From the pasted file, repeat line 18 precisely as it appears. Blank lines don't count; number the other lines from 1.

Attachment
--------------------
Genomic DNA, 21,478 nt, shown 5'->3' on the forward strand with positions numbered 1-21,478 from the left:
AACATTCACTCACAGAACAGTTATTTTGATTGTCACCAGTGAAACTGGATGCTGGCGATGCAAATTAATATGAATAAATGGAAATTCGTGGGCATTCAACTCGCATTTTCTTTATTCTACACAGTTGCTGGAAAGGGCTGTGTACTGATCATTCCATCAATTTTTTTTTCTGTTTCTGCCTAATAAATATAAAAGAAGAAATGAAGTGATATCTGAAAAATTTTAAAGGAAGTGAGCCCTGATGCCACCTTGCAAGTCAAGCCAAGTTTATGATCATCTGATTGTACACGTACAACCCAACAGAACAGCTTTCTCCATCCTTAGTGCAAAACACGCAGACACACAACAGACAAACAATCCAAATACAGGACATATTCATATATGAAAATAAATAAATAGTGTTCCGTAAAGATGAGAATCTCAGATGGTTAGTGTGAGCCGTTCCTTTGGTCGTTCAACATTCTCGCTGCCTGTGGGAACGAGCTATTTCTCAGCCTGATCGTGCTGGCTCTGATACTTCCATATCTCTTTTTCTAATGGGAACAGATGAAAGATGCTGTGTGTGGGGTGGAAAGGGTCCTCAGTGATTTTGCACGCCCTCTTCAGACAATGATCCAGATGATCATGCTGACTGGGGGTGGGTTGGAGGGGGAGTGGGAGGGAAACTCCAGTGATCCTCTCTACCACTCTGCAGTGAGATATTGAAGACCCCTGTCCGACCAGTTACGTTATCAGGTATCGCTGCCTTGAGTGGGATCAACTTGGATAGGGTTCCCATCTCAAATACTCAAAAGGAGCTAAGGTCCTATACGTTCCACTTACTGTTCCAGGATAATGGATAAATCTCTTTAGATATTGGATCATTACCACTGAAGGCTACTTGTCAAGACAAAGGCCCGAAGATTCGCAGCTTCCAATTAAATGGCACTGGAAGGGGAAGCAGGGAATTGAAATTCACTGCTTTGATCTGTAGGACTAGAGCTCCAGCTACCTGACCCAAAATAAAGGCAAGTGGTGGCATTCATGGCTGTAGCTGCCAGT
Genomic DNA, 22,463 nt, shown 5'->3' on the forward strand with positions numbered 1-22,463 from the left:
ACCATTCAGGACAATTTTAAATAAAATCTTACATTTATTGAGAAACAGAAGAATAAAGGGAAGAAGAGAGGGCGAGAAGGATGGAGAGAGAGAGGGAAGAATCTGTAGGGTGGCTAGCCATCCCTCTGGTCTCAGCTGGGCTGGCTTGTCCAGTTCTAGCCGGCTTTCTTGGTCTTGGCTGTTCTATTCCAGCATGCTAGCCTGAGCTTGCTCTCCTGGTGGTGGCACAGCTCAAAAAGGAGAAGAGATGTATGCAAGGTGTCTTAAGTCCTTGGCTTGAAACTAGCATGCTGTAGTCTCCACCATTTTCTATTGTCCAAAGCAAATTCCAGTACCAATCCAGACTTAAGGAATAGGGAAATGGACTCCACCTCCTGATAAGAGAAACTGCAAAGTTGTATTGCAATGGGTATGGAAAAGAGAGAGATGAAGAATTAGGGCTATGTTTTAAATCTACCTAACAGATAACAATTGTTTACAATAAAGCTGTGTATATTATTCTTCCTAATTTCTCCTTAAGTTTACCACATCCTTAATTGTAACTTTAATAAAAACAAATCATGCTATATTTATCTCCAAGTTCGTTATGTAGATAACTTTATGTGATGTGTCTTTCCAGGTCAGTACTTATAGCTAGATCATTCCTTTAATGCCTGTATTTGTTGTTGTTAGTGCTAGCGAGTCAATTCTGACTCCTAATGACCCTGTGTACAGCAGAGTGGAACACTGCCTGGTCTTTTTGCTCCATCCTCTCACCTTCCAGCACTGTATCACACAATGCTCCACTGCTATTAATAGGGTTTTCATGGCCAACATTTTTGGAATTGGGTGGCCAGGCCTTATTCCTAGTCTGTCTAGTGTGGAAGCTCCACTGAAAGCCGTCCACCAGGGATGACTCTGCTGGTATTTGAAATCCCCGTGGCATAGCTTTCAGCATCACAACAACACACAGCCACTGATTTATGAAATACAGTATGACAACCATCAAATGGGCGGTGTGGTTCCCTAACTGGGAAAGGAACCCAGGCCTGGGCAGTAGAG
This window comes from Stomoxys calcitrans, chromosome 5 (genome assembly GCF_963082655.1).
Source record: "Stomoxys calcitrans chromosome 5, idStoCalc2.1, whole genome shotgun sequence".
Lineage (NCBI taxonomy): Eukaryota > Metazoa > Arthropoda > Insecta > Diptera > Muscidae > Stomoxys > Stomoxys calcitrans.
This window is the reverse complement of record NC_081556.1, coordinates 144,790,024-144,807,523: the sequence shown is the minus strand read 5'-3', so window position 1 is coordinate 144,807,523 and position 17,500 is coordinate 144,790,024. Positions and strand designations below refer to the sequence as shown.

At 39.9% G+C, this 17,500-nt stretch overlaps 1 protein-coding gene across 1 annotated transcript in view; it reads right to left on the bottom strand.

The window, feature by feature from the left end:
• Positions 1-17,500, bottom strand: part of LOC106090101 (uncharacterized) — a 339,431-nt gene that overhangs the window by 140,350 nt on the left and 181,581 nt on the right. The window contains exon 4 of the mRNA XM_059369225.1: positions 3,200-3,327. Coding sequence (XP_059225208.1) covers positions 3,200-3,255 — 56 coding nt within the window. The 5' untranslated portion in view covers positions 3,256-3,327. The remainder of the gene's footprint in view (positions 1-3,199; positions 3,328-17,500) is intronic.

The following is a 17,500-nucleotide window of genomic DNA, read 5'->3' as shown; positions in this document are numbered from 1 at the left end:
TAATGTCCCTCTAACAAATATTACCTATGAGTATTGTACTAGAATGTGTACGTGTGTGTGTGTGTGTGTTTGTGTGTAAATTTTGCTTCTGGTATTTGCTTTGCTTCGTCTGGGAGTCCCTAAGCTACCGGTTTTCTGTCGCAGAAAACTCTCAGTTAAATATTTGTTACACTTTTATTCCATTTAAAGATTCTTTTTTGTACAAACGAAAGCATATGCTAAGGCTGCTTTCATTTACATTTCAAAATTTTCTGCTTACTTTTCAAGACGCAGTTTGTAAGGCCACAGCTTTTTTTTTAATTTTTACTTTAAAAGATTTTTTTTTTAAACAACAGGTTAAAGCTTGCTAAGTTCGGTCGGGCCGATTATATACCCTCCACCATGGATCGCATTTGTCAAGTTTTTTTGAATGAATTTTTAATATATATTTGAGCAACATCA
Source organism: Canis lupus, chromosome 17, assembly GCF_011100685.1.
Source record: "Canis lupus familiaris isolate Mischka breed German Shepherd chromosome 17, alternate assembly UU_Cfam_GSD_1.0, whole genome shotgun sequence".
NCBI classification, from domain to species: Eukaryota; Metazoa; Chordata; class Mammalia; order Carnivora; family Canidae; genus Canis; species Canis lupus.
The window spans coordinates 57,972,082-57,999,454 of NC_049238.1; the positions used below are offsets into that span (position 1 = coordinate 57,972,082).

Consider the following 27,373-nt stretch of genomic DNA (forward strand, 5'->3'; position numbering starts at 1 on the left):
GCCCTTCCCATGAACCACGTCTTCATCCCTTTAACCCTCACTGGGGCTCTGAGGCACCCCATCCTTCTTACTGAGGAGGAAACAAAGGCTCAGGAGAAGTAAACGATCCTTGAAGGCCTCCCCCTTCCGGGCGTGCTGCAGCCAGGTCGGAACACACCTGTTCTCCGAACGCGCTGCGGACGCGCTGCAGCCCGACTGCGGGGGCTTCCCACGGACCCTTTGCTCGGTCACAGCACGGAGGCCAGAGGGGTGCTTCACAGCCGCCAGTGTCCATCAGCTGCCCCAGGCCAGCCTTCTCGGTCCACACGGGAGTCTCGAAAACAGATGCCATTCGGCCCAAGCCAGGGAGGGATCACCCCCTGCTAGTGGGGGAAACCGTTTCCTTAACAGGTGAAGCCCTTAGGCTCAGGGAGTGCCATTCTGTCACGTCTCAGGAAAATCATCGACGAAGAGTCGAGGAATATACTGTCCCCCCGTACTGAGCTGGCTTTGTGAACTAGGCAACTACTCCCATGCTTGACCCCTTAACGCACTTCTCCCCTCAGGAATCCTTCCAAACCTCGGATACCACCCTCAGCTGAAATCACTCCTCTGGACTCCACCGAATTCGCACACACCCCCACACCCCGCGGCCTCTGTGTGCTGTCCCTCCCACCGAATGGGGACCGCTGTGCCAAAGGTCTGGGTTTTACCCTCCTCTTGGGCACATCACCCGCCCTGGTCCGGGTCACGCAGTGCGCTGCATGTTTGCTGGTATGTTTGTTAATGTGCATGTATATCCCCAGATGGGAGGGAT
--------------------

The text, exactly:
Consider the following 27,373-nt stretch of genomic DNA (forward strand, 5'->3'; position numbering starts at 1 on the left):